Bradley Jolliff

Bradley Jolliff


Scott Rudolph Professor of Earth and Planetary Sciences, Director of the McDonnell Center for the Space Sciences

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Jolliff is focused on the study of minerals and rocks of the Earth, the moon, Mars and meteorites, and what they reveal about conditions of formation and planetary processes over the past 4.5 billion years. His research includes sample analysis, surface science and remote sensing, as well as laboratory studies.

As a member of the Lunar Reconnaissance Orbiter Camera science team, he investigates the surface of the moon, relating what can be seen from orbit to what is known about the moon through the study of lunar meteorites and Apollo samples. Investigations relating to Mars include study of the geologic materials analyzed with rovers, martian meteorites, and terrestrial analogs. These studies seek to understand the mineralogic, petrologic and geochemical relationships and the formation conditions of planetary materials.

Jolliff is the principal investigator of the Electron Microprobe Laboratory at Washington University. He leads the Planetary Materials Research Group and he works on on space weathering of planetary surface materials as part of the ICE Five-O SSERVI node. Jolliff also leads the Washington University team that is part of NASA’s Apollo Next Generation Sample Analysis program.

Jolliff is the director of the McDonnell Center for the Space Sciences.

In the media

Stories

China probe returns with ‘treasure trove’ of moon rocks

China probe returns with ‘treasure trove’ of moon rocks

The Chinese space agency announced Dec. 16 the return of a lunar probe bringing back the first fresh samples of rock and debris from the moon in more than 40 years. Bradley L. Jolliff, the Scott Rudolph Professor of Earth and Planetary Sciences in Arts & Sciences at Washington University in St. Louis, reflects on the scientific value of the samples.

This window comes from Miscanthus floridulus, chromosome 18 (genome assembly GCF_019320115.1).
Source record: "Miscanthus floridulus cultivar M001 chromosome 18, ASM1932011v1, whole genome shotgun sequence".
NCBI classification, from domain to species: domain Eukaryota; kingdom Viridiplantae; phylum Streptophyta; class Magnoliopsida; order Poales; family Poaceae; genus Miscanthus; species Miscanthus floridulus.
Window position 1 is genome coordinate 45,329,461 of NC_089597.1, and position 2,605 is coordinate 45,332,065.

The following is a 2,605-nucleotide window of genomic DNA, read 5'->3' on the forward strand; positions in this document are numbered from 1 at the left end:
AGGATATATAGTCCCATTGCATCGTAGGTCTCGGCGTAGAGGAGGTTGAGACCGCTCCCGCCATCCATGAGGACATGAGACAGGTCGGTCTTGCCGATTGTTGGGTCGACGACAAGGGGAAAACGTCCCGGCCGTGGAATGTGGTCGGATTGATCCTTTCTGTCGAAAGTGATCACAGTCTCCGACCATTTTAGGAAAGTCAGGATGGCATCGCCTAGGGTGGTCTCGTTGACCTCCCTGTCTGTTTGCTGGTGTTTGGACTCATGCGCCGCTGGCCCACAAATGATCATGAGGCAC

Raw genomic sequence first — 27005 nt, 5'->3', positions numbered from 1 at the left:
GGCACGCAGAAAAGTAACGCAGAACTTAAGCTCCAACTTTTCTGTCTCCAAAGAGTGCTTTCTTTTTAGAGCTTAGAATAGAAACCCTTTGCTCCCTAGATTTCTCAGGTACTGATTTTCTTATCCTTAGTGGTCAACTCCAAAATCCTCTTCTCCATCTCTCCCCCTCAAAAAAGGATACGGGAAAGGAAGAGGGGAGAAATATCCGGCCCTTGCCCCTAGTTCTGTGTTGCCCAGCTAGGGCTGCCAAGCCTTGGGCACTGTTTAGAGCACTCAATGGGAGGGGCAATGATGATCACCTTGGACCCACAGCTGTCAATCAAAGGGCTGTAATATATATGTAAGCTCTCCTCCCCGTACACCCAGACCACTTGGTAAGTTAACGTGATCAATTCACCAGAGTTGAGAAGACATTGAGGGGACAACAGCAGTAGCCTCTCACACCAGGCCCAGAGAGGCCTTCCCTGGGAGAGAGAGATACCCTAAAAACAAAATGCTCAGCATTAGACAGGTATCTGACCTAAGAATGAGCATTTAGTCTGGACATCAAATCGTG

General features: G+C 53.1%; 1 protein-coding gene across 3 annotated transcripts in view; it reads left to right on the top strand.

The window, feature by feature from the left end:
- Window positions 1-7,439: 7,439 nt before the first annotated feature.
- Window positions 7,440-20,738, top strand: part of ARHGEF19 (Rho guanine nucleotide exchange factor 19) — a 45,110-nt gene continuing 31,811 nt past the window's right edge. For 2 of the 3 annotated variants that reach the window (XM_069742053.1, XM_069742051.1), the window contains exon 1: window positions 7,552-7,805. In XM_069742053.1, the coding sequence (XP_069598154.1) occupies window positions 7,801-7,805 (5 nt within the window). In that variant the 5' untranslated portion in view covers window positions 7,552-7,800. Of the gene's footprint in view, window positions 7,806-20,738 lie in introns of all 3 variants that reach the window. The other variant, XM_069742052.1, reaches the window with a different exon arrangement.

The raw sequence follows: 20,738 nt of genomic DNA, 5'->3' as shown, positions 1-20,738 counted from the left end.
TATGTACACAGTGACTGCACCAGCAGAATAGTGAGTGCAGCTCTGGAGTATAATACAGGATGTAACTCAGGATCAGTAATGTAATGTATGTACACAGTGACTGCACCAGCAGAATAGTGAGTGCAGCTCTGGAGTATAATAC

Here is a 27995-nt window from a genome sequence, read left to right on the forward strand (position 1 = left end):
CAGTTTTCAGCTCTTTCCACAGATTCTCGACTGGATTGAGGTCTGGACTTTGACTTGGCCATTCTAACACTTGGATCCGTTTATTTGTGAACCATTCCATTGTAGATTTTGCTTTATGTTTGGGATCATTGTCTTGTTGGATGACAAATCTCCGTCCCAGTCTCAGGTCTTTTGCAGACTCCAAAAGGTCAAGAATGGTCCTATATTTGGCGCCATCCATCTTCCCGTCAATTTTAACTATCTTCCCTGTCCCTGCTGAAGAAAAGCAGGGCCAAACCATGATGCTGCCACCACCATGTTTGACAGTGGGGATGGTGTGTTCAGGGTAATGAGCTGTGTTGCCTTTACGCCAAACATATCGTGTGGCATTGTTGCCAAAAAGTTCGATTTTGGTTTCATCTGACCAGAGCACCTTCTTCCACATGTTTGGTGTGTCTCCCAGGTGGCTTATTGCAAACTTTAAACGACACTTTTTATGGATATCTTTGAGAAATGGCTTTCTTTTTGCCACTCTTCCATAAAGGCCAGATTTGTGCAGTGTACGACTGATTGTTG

Old rocks, new science: What the moon is still teaching us

Old rocks, new science: What the moon is still teaching us

In September 1969, Washington University in St. Louis scientists were among the first to receive samples collected from the historic Apollo 11 moon mission. At this year’s Lunar and Planetary Science Convention, a student, a faculty member and an alum remind us of the value of these samples and share cutting edge research on decades-old rocks.
On Apollo legacy, and why we should return to the moon

On Apollo legacy, and why we should return to the moon

Humans have already learned much from the very first moon samples collected by the Apollo program astronauts. As NASA plans for its next manned mission by 2024, a leading lunar expert shares his science priorities for the return: “We need to learn how to live and work off Earth and beyond the low Earth orbit.”
The scientific legacy of the Apollo program

The scientific legacy of the Apollo program

Together, the six Apollo landings laid the foundation for modern planetary science, says Brad Jolliff, the Scott Rudolph Professor of Earth and Planetary Sciences in Arts & Sciences. Today’s research continues to provide a gateway to the solar system. Read the full piece by Jolliff and his colleague Mark Robinson, professor at Arizona State University and principal investigator of the NASA Lunar Reconnaissance Orbiter Camera, in Physics Today.
New moon rock offers clues to moon’s formation

New moon rock offers clues to moon’s formation

The Moon was never a fully homogenized body like Earth, analysis of Moon rocks made by the Chinese rover, Yutu, suggests. The basalts the rover examined are a new type, chemically different from those retrieved by the Apollo and Luna missions 40 years ago.